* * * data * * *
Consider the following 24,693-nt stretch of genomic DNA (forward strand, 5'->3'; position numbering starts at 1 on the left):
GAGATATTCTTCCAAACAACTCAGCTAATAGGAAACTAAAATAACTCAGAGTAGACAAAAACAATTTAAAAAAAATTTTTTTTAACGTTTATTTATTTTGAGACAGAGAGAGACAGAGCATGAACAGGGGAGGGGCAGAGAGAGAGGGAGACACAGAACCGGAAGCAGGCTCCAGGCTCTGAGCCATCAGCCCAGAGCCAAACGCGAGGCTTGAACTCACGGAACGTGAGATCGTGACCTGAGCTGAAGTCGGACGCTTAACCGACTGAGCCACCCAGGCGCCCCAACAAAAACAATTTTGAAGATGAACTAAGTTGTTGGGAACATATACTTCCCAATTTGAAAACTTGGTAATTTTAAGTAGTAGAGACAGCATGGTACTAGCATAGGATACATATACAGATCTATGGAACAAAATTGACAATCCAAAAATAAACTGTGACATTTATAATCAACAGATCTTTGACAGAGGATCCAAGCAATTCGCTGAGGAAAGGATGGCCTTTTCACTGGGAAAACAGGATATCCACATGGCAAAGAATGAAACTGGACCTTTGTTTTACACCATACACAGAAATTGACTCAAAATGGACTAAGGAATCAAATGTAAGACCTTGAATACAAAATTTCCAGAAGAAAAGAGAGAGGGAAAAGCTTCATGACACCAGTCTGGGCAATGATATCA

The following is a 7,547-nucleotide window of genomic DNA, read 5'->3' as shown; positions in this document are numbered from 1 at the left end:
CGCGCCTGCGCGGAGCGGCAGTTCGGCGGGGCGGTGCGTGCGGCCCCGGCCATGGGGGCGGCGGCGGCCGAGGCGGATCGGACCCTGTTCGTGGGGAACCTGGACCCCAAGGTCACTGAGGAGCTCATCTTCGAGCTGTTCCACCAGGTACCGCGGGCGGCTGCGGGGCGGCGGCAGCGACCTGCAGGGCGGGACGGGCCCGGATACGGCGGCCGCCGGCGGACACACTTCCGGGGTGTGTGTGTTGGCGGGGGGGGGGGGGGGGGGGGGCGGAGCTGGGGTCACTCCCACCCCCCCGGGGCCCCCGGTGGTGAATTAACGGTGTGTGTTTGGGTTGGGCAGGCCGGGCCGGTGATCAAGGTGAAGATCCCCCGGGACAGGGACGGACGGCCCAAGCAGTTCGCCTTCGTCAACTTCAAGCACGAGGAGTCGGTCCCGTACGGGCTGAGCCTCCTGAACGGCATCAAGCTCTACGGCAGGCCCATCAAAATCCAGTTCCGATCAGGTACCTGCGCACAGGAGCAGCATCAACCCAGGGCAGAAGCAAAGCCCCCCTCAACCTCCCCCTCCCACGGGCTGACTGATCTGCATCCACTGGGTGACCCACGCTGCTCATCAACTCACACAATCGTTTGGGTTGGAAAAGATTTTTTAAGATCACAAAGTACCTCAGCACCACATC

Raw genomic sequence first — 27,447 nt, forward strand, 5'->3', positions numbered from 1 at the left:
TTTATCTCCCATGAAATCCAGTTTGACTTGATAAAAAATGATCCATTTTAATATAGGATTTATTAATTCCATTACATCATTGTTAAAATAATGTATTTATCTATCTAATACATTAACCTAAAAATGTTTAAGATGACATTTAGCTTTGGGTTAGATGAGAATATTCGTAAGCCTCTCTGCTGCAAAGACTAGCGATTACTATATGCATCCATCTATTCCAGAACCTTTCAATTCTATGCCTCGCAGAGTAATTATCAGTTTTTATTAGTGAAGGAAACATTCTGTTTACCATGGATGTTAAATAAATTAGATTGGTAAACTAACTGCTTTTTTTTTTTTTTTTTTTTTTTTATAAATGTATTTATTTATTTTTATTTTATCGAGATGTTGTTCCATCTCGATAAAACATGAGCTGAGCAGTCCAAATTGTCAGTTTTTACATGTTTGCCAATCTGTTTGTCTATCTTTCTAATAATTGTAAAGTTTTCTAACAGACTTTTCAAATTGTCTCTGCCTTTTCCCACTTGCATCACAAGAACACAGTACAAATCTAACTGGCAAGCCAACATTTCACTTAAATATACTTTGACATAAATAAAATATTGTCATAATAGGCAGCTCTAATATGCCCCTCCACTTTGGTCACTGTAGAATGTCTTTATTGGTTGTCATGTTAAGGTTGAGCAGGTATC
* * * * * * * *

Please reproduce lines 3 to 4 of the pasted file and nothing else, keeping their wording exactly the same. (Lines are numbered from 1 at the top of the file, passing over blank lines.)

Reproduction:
The following is a 7,547-nucleotide window of genomic DNA, read 5'->3' as shown; positions in this document are numbered from 1 at the left end:
CGCGCCTGCGCGGAGCGGCAGTTCGGCGGGGCGGTGCGTGCGGCCCCGGCCATGGGGGCGGCGGCGGCCGAGGCGGATCGGACCCTGTTCGTGGGGAACCTGGACCCCAAGGTCACTGAGGAGCTCATCTTCGAGCTGTTCCACCAGGTACCGCGGGCGGCTGCGGGGCGGCGGCAGCGACCTGCAGGGCGGGACGGGCCCGGATACGGCGGCCGCCGGCGGACACACTTCCGGGGTGTGTGTGTTGGCGGGGGGGGGGGGGGGGGGGGGCGGAGCTGGGGTCACTCCCACCCCCCCGGGGCCCCCGGTGGTGAATTAACGGTGTGTGTTTGGGTTGGGCAGGCCGGGCCGGTGATCAAGGTGAAGATCCCCCGGGACAGGGACGGACGGCCCAAGCAGTTCGCCTTCGTCAACTTCAAGCACGAGGAGTCGGTCCCGTACGGGCTGAGCCTCCTGAACGGCATCAAGCTCTACGGCAGGCCCATCAAAATCCAGTTCCGATCAGGTACCTGCGCACAGGAGCAGCATCAACCCAGGGCAGAAGCAAAGCCCCCCTCAACCTCCCCCTCCCACGGGCTGACTGATCTGCATCCACTGGGTGACCCACGCTGCTCATCAACTCACACAATCGTTTGGGTTGGAAAAGATTTTTTAAGATCACAAAGTACCTCAGCACCACATC